Atomic Physics | TNPSC CCSE IV Physics Study Materials

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Atomic Physics | TNPSC CCSE IV Physics Study Materials

Introduction to Atomic Physics TNPSC CCSE IV Study Materials

  • Atomic energy is the source of power for both nuclear reactors and nuclear weapons. This energy comes from the splitting (fission) or joining (fusion) of atoms. To understand the source of this energy, one must first understand the atom.
  • Atomic physics, the scientific study of the structure of the atom, its energy states, and its interactions with other particles and with electric and magnetic fields. Atomic physics has proved to be a spectacularly successful application of quantum mechanics, which is one of the cornerstones of modern physics.
  • The notion that matter is made of fundamental building blocks dates to the ancient Greeks, who speculated that earth, air, fire, and water might form the basic elements from which the physical world is constructed. They also developed various schools of thought about the ultimate nature of matter. Perhaps the most remarkable was the atomist school founded by the ancient Greeks Leucippus of Miletus and Democritus of Thrace about 440 bc. For purely philosophical reasons, and without benefit of experimental evidence, they developed the notion that matter consists of indivisible and indestructible atoms. The atoms are in ceaseless motion through the surrounding void and collide with one another like billiard balls, much like the modern kinetic theory of gases. However, the necessity for a void (or vacuum) between the atoms raised new questions that could not be easily answered. For this reason, the atomist picture was rejected by Aristotle and the Athenian school in favour of the notion that matter is continuous. The idea nevertheless persisted, and it reappeared 400 years later in the writings of the Roman poet Lucretius, in his work De rerum natura (On the Nature of Things).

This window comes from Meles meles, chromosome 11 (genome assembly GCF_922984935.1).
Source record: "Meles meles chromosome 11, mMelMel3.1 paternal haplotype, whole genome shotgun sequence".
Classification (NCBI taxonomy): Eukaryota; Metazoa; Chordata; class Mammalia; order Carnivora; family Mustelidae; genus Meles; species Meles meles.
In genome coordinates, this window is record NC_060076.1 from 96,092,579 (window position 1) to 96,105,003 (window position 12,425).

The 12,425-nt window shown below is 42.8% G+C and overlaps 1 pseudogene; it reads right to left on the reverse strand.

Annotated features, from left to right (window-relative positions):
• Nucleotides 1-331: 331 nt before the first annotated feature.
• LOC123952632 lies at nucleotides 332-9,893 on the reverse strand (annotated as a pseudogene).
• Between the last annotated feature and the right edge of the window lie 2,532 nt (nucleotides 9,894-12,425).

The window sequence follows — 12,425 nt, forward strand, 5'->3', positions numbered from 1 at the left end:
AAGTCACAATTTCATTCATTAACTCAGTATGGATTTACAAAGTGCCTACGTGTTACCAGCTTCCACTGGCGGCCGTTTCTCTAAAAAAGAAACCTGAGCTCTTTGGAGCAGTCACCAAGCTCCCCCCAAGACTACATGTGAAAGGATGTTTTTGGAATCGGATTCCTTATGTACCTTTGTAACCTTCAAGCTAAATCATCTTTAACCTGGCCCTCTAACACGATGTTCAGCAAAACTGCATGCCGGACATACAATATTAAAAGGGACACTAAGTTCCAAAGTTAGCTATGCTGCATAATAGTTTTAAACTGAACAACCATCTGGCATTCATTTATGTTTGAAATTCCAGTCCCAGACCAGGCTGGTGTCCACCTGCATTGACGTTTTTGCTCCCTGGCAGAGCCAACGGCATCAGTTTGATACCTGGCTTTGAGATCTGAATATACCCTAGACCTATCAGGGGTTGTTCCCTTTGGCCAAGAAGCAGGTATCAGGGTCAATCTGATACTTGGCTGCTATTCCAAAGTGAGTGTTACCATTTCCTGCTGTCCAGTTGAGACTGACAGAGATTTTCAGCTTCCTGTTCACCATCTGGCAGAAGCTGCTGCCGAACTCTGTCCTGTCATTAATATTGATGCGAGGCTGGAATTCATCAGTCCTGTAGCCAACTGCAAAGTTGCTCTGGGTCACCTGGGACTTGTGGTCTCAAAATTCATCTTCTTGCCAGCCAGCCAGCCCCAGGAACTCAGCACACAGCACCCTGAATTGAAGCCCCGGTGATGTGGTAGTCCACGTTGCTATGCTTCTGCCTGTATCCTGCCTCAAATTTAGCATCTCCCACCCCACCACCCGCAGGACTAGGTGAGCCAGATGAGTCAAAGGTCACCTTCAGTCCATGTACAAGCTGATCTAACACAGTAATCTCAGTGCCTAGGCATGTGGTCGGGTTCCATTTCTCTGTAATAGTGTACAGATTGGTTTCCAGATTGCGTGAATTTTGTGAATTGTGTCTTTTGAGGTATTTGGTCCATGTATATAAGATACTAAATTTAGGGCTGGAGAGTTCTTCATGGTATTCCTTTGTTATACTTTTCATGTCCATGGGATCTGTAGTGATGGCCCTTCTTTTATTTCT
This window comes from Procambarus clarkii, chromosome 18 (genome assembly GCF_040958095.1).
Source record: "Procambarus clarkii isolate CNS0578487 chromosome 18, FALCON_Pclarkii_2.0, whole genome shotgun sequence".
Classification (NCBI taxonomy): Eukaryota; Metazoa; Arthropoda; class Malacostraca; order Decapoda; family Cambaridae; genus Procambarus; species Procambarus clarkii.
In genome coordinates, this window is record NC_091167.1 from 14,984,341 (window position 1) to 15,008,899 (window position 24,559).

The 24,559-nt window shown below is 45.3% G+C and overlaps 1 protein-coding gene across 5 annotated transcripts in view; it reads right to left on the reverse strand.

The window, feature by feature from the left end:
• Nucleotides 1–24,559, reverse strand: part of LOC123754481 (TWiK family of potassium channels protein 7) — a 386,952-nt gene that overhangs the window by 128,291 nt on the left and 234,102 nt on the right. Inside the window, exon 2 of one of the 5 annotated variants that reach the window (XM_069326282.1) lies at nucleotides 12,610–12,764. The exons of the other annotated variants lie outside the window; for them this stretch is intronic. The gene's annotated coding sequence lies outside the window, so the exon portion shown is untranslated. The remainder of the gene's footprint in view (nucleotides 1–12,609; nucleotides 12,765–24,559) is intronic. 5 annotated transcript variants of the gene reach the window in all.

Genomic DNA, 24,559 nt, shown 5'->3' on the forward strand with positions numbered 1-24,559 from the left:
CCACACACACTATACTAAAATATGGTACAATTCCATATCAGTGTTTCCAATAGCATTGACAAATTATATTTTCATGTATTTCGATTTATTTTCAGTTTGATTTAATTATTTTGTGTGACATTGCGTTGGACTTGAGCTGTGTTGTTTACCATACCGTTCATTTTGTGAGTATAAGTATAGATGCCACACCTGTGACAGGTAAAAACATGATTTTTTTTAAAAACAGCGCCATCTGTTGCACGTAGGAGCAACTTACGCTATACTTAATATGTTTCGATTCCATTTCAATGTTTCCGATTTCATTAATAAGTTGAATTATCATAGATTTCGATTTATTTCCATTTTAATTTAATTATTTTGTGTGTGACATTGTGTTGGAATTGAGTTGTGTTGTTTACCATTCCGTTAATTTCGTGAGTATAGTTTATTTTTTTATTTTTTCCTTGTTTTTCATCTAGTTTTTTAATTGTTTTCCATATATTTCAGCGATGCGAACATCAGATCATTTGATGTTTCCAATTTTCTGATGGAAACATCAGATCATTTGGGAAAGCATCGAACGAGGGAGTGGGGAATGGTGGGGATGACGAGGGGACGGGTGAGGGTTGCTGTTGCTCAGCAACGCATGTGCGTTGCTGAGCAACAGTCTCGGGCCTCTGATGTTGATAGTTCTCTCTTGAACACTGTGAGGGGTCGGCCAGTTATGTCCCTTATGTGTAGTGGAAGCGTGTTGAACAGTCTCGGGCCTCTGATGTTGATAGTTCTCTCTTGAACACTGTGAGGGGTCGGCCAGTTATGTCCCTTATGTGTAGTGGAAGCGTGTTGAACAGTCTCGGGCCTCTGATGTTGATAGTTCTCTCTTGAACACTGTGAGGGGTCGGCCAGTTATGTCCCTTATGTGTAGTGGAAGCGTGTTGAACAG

• Little more was done to advance the idea that matter might be made of tiny particles until the 17th century. The English physicist Isaac Newton, in his Principia Mathematica (1687), proposed that Boyle’s law, which states that the product of the pressure and the volume of a gas is constant at the same temperature, could be explained if one assumes that the gas is composed of particles. In 1808 the English chemist John Dalton suggested that each element consists of identical atoms, and in 1811 the Italian physicist Amedeo Avogadro hypothesized that the particles of elements may consist of two or more atoms stuck together. Avogadro called such conglomerations molecules, and, on the basis of experimental work, he conjectured that the molecules in a gas of hydrogen or oxygen are formed from pairs of atoms.

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